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Late on a Monday afternoon, Frank Dubhé-Ducasse is working out the use of peu, peut et peux with his tutor, high school student Marie-Hélène Boudreau-Picard. It's a task the grade five student seems to enjoy, even if grammar isn't his favourite subject. "I like math best," says Frank, sitting amidst other pupils and tutors in a class on the top floor of his school in Hochelaga-Maisonneuve, a row of triplexes visible across the street, the factories along Notre Dame Street East in the distance.
PHOTO: Owen Egan
Frank, along with 45 other pupils at St-Nom-de-Jésus primary school, is part of the Club de devoirs, a program begun last year. Every Monday, from 3:30 to 4:30 pm, he meets with his own private tutor and works on the subjects that give him trouble. He's thrilled to be part of the program.
"I tried to get in last year but didn't make it," says the sociable 10-year-old. "I wanted to get in because I can stay longer at the school where my big brother can't bug me."
Frank's got two older brothers and two older sisters and says he concentrates better at school than at home. That's the case for many of the children at St-Nom-de-Jésus. Located as it is in one of Montreal's poorest neighbourhoods, life at home is frequently disruptive.
"Children in this neighbourhood look forward to coming to school because this is where they find stability and people who care about them," says St-Nom-de-Jésus vice-principal Line Frenette.
Marie-Hélène, 17, on the other hand, comes from Rosemont, where she attends Collège Jean-Eudes, a private school a kilometre or so up the hill from St-Nom-de-Jésus. Now in her second year as a tutor, she has nothing but praise for the program set up by McGill students Joël Thibert and Samuel Vaillancourt, and Université de Montréal student Geneviève Létourneau.
"I learn so much coming here. Last year, it was hard because the boy I had -- who was only in grade one -- was very confrontational. He liked to fight. But the training we were given helped me with ideas such as using games to help break down the barriers."
It is one of the goals of Horizons, which includes the Club de devoirs, to provide teenagers with the possibility of helping others. Samuel Vaillancourt enjoys the challenge of figuring out how to motivate adolescents to volunteer, especially boys. Of the 46 tutors this year, for instance, only five are boys.
He and the other two founders hope to attract more boys via sports. Beginning in January, boys from the Jean-Eudes basketball team will assist the coach at St-Nom-de-Jésus.
Thibert, a student in the McGill School of Environment, says one reason he helped set up Horizons is because he would have liked the chance to participate in such a program when he was at Jean-Eudes.
"There was very little organized for students who wanted involvement in the community. That's frequently the case in high schools, no matter what the milieu."
Both Thibert and Vaillancourt got their taste for helping disadvantaged kids during 1998-2000 while studying at Upper Canada College. As luck would have it, Peter Dalglish, a UCC old boy and founder of Street Kids International, was teaching at the Toronto private school and started up Horizons UCC, in which the two Jean-Eudes students participated.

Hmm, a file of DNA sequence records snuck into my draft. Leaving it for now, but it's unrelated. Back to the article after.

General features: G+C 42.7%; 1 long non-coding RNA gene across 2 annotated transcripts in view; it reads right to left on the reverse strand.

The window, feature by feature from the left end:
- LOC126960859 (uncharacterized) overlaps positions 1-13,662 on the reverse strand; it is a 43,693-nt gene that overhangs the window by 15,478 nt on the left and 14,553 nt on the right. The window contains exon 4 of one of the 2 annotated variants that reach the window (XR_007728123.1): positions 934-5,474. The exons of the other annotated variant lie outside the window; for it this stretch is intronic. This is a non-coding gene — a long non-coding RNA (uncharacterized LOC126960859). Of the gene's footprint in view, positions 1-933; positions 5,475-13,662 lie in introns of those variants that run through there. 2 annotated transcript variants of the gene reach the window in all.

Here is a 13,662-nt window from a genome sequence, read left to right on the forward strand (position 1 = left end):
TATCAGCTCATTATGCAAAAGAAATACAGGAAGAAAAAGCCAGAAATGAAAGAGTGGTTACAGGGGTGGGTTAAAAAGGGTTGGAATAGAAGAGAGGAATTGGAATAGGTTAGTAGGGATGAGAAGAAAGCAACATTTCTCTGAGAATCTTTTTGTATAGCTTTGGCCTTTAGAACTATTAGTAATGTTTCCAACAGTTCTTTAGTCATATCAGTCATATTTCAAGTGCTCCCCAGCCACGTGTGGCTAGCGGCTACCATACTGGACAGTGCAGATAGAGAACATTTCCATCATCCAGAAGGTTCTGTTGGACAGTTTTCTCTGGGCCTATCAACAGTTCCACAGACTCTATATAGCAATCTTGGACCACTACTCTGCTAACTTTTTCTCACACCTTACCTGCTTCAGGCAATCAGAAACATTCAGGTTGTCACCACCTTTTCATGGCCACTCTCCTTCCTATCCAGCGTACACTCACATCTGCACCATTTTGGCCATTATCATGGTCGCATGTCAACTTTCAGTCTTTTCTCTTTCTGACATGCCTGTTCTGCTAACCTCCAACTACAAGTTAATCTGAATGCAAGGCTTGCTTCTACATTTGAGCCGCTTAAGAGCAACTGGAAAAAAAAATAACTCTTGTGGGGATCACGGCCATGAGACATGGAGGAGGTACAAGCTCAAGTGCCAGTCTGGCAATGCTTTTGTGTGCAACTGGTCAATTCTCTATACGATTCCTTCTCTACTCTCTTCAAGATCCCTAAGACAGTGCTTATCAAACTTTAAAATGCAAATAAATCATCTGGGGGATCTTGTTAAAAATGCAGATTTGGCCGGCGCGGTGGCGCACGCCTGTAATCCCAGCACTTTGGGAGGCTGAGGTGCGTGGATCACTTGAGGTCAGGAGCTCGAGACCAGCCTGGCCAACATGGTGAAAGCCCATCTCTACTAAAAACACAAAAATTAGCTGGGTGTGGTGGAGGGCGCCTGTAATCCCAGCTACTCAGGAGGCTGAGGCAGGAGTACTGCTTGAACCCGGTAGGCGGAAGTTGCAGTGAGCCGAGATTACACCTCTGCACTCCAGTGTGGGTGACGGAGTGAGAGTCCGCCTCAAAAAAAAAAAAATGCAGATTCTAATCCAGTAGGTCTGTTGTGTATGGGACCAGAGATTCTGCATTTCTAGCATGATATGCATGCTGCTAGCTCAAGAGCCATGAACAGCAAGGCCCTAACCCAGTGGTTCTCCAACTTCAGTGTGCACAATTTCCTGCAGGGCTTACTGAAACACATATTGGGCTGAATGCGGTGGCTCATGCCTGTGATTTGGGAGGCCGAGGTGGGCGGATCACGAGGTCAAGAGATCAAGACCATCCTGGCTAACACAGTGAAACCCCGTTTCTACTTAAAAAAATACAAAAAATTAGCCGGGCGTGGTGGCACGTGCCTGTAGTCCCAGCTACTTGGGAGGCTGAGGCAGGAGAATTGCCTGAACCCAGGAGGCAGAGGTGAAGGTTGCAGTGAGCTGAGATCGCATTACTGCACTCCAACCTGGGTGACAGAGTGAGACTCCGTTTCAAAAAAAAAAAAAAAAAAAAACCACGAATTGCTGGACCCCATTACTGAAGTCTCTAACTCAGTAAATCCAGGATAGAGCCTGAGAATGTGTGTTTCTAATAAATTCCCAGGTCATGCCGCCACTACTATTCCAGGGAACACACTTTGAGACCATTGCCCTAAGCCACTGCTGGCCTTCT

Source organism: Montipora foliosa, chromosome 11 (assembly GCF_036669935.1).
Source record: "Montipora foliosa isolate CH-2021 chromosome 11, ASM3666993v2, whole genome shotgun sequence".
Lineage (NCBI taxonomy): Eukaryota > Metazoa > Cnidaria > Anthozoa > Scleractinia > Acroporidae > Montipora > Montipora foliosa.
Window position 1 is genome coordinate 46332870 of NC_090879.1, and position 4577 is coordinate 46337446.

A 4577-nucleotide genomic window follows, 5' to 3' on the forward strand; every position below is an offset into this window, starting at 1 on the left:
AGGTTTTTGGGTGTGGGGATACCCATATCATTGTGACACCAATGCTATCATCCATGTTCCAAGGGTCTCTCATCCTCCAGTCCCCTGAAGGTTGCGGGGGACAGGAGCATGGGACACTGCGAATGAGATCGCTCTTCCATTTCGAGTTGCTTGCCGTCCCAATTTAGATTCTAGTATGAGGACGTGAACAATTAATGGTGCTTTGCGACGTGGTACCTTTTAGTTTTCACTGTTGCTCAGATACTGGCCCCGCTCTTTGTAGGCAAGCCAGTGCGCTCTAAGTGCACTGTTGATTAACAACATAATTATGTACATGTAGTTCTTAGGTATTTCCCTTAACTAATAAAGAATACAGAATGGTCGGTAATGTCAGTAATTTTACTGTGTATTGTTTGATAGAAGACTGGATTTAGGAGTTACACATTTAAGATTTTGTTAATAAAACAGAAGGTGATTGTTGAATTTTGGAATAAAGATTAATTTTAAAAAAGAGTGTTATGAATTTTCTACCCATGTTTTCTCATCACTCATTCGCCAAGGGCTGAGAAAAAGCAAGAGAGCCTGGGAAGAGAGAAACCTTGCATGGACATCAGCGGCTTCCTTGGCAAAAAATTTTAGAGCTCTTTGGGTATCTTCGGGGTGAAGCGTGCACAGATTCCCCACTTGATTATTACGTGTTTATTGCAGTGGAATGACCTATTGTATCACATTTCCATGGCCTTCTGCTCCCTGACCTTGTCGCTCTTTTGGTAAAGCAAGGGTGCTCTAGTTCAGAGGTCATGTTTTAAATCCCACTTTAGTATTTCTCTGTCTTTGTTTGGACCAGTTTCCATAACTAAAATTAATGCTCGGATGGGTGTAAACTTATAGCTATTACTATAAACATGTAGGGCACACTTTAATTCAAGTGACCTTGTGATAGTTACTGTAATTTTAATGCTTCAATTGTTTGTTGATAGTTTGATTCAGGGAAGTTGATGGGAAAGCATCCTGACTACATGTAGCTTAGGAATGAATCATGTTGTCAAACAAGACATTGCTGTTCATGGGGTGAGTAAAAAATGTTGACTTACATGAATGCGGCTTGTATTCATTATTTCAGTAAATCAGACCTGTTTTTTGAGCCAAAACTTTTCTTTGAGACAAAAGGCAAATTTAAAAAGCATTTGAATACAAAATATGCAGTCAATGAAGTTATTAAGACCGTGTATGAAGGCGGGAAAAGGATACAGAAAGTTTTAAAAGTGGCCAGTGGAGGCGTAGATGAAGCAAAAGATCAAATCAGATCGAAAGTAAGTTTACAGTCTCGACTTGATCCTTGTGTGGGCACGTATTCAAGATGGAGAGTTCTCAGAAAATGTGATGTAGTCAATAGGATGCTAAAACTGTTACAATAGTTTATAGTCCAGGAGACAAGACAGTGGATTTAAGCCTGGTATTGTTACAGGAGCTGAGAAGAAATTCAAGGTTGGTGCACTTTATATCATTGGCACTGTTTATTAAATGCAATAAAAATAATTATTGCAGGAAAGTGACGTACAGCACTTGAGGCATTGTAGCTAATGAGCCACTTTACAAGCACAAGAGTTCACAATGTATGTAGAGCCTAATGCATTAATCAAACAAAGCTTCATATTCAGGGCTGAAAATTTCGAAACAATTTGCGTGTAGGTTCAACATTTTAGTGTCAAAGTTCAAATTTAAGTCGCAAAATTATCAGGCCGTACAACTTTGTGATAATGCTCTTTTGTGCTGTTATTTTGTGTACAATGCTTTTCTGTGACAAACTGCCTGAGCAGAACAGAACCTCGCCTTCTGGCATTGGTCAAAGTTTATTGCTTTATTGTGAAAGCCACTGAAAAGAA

Once back in Montreal, the duo plus Létourneau were determined to set up a similar project here with their old high school. It wasn't easy. While primary schools were interested in participating, the Commission scolaire de Montréal wasn't keen on working with a private school. It took a letter from Thibert to the Ministry of Education to get a meeting with school commissioner Robert Cadotte, who ultimately supported the project.
Now that the program with École St-Nom-du-Jésus is well established, Vaillaincourt, Thibert and Létourneau are looking to expand on the western and northeastern horizons. Beginning in January, students from Lower Canada College will tutor children at St. Ignatius of Loyola school. Similarly, students from Ecole Secondaire Joseph-François-Perrault, in St-Michel, will tutor children at École Sans Frontière.
Vaillancourt emphasizes that Horizons is not a one-way street where rich teenagers help poor kids. For one, not all the student-volunteers, such as many from Joseph-François Perrault, come from well-to-do homes. "I want to show that teenagers are willing to participate in their community. This program is for both age groups and I'd like to see it become a model to be widely implemented."
A student in Inter-national Development Studies, Vaillancourt sees engendering a sense of community in teen-agers as essential to their becoming citizens of the world.
"At Lower Canada College, I asked the students how many had been to Paris or London. Two out of three raised their hands. When I asked how many had been to Hochelaga-Maison-neuve, two raised their hands.
"I feel that people need to be citizens of where they're from before belonging to the wider world."
Likewise, the primary school children have the opportunity to leave their immediate community and experience that of their tutors. Last year, for instance, the children from St-Nom-de-Jésus visited Jean-Eudes and were treated to a special meal.
"It's good for our children to see other neighbourhoods," says Vice-Principal Frenette. "It's their tutors and teachers that bring them the outside world."
Last fall, Horizons received $2,000 in encouragement from the Quebec government when the project made the finals in the category "Entraide, paix et justice" in the Gala Forces Avenir 2002. The organization also received funding from the Lucie and André Chagnon Foundation that will allow them to pay for the transportation of the tutors, snacks and scholarly materials.